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2 May 2024

Meet Supercargo, Torbjörn Nilsson - the Spider in the Web


In the role of supercargo, Torbjörn Nilsson is the spider in the web when ships are loaded. As much cargo as possible should be boarded without compromising safety - or damaging the cargo.

"My profession, supercargo, has old roots and was previously called “supercargoer”. During the time of the East India Trading Company, that person ensured that the ship was loaded, and accompanied the ship to sell the goods. Nowadays, a supercargo only has the responsibility for loading. I am the shipping company's representative on board and must ensure that the loading is as efficient and safe as possible. It is also important to consider the cargo owners' interests. I usually work on ships affiliated with SOL Breakbulk, so the most common loads are lumber, but steel and pulp also occur, and in rare cases machinery or other units. I am involved well before the ship arrives at the port, and then agents and SOL's Operations Team in Gothenburg inform me about what will be loaded."

I have contact with the stevedores and make a loading plan so that they can order the right amount of staff and prepare the cargo. Then I go to the harbor to form an idea about what will be loaded. Partly, it is about planning in the order that the cargo is paid for and approved to load, and partly planning so that the loading becomes as optimal as possible. It is usually adjusted according to how it will be unloaded by the recipient, so it becomes smooth in that port, but sometimes you may need to mix for the stowage to be safe and optimal. My main task is to ensure that the ship is loaded as fully as possible - so that the freight cost for customers does not become higher than necessary - and at the same time as safely as possible. Therefore, I need to have full control over all lumber lots and anything else that will be loaded. Ideally, all cargo should be ready when the ship arrives at the port, but this is rarely the case. Therefore, constant adjustments and fine-tuning are needed. There are a lot of calculations on weights, stability, and draft.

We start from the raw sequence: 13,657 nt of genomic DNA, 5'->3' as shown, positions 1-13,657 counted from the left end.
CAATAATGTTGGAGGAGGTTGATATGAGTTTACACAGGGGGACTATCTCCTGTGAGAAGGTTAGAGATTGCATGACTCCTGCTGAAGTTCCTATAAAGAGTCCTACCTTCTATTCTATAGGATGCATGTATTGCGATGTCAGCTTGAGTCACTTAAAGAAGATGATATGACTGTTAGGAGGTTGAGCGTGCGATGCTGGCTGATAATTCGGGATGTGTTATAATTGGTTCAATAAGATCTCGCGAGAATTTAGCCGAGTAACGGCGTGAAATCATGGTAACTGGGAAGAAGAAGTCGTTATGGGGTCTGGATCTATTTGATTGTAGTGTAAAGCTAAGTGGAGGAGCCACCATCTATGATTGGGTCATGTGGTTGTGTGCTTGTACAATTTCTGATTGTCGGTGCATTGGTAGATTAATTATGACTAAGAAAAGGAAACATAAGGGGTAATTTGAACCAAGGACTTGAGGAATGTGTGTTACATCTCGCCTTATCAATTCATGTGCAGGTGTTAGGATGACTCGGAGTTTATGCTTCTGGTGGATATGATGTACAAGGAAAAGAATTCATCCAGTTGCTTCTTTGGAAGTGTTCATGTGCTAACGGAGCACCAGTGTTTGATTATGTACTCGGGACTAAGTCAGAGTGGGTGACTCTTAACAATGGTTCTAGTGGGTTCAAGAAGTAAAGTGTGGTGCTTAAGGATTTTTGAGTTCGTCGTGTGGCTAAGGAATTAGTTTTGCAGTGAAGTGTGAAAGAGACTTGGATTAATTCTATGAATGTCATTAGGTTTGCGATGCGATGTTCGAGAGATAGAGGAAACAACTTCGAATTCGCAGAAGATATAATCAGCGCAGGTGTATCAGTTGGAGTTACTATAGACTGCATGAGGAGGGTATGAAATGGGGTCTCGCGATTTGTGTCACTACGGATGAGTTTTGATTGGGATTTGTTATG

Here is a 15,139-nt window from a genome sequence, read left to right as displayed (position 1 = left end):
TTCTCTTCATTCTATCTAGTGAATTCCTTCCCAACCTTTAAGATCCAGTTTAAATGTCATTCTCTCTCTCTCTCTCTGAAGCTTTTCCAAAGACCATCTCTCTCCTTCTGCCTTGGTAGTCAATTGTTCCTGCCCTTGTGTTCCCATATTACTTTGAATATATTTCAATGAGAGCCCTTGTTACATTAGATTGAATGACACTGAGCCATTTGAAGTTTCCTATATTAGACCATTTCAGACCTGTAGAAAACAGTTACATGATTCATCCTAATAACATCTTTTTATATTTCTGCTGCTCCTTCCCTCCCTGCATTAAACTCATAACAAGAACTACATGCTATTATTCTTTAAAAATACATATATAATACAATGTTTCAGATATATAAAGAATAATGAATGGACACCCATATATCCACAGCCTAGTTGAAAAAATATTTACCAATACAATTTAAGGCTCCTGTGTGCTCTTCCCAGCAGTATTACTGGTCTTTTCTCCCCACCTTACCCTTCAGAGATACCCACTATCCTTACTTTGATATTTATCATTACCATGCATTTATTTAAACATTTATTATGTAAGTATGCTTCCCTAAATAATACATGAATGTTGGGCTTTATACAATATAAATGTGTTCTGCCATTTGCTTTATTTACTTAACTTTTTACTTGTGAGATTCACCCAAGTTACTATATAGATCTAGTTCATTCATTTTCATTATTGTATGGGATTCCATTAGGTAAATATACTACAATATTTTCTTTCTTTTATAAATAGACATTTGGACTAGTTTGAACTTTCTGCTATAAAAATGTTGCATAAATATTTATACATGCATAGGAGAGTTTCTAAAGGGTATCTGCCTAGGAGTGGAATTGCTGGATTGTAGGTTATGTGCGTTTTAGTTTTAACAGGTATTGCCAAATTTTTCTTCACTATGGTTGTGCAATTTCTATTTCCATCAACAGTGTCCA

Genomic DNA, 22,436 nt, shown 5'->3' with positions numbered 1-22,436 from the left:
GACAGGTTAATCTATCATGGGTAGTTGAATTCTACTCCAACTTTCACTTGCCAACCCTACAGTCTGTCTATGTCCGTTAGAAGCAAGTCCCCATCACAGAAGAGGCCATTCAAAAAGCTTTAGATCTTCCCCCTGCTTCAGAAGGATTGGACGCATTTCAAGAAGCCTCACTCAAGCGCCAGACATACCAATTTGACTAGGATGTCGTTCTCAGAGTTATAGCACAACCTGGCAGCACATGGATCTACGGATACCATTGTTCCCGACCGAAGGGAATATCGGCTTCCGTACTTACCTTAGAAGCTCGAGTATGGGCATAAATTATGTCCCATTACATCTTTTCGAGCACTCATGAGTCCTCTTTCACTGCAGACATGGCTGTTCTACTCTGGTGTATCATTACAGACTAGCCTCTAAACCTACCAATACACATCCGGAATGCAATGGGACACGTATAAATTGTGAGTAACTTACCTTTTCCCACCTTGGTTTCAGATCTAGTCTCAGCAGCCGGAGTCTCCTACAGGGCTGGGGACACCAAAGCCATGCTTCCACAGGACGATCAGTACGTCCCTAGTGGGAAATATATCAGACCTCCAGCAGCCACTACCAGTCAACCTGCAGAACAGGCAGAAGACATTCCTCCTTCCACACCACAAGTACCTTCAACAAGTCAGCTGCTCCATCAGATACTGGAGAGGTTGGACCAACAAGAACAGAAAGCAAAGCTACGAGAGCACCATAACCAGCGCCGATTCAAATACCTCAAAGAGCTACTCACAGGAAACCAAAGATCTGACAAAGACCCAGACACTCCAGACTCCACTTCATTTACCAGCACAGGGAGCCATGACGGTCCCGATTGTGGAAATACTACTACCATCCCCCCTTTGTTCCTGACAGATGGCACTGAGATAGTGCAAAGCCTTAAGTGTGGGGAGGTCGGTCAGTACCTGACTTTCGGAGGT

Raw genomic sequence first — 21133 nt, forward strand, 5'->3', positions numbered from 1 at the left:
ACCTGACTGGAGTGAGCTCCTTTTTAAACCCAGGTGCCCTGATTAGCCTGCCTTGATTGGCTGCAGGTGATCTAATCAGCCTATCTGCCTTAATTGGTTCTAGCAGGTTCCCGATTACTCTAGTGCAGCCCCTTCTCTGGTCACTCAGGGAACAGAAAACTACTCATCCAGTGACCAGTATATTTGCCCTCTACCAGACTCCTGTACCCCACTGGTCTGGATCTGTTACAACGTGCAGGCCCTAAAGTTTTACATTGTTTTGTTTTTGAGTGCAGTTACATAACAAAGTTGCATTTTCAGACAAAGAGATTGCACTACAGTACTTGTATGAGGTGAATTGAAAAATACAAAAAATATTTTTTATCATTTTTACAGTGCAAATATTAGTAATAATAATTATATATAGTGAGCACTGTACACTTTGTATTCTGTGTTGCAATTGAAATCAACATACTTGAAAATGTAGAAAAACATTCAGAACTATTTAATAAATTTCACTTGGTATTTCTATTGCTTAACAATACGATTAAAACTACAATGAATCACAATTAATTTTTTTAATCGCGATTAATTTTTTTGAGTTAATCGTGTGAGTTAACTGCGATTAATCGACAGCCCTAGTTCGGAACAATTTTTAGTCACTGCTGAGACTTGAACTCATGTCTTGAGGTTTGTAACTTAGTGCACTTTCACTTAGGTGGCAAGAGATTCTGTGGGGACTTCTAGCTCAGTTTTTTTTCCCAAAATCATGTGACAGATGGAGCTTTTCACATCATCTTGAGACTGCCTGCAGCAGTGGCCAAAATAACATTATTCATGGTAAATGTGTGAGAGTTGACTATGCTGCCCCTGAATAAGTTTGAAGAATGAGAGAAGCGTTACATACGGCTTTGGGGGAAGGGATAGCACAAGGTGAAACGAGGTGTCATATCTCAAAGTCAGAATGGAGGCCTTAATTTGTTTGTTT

Torbjörn 1

We load both in the cargo hold, on the deck, and on the hatches. If there is steel, we always start with that and then load the lumber on top. The pulp is also loaded separately, and there you have to be extra careful so that it is not damaged. If the cargo hold is 'boxed', i.e., straight on the sides, it loads faster, but with bulk carriers, it's more complicated. Then you first have to stow underneath on the sides with the help of a forklift and sheets until you've filled up all the way there, before you load straight down up to the hatches. When you're then going to load on deck it can become a puzzle, when you have to consider all the structures on deck and passageways that need to be clear. The height of the deck load is limited by clear visibility, the cranes, and stability. I usually live on board during the loading and have close contact with especially the first officer, but also the captain. And then the foremen and signalmen at the stevedoring company. I myself have been at sea for many years, and had all roles up to captain. It's a huge advantage as a supercargo, because I speak the same language as the ones I work with. It creates trust, just like I know how it is to drive a cargo ship. Another important thing in my role is to be flexible but also be able to be firm when required. I love my job and it's the most fun when a lot is happening and when many decisions have to be made.”

Name: Torbjörn Nilsson. 
Age: 56 years. 
Previous work experience: I started as a sailor and ended as a captain, altogether 20 years – and since then I have mainly worked with cargo handling, first at ACL and then at SOL. 
In my free time, I like to: Fix up the summer cottage and engage in athletics. I've been a middle and long-distance runner and I still run some and I am also a coach at Mölndals AIK. 
In my free time, I avoid: Playing golf.

Photos: Patrik Malmer, Rubrik AB

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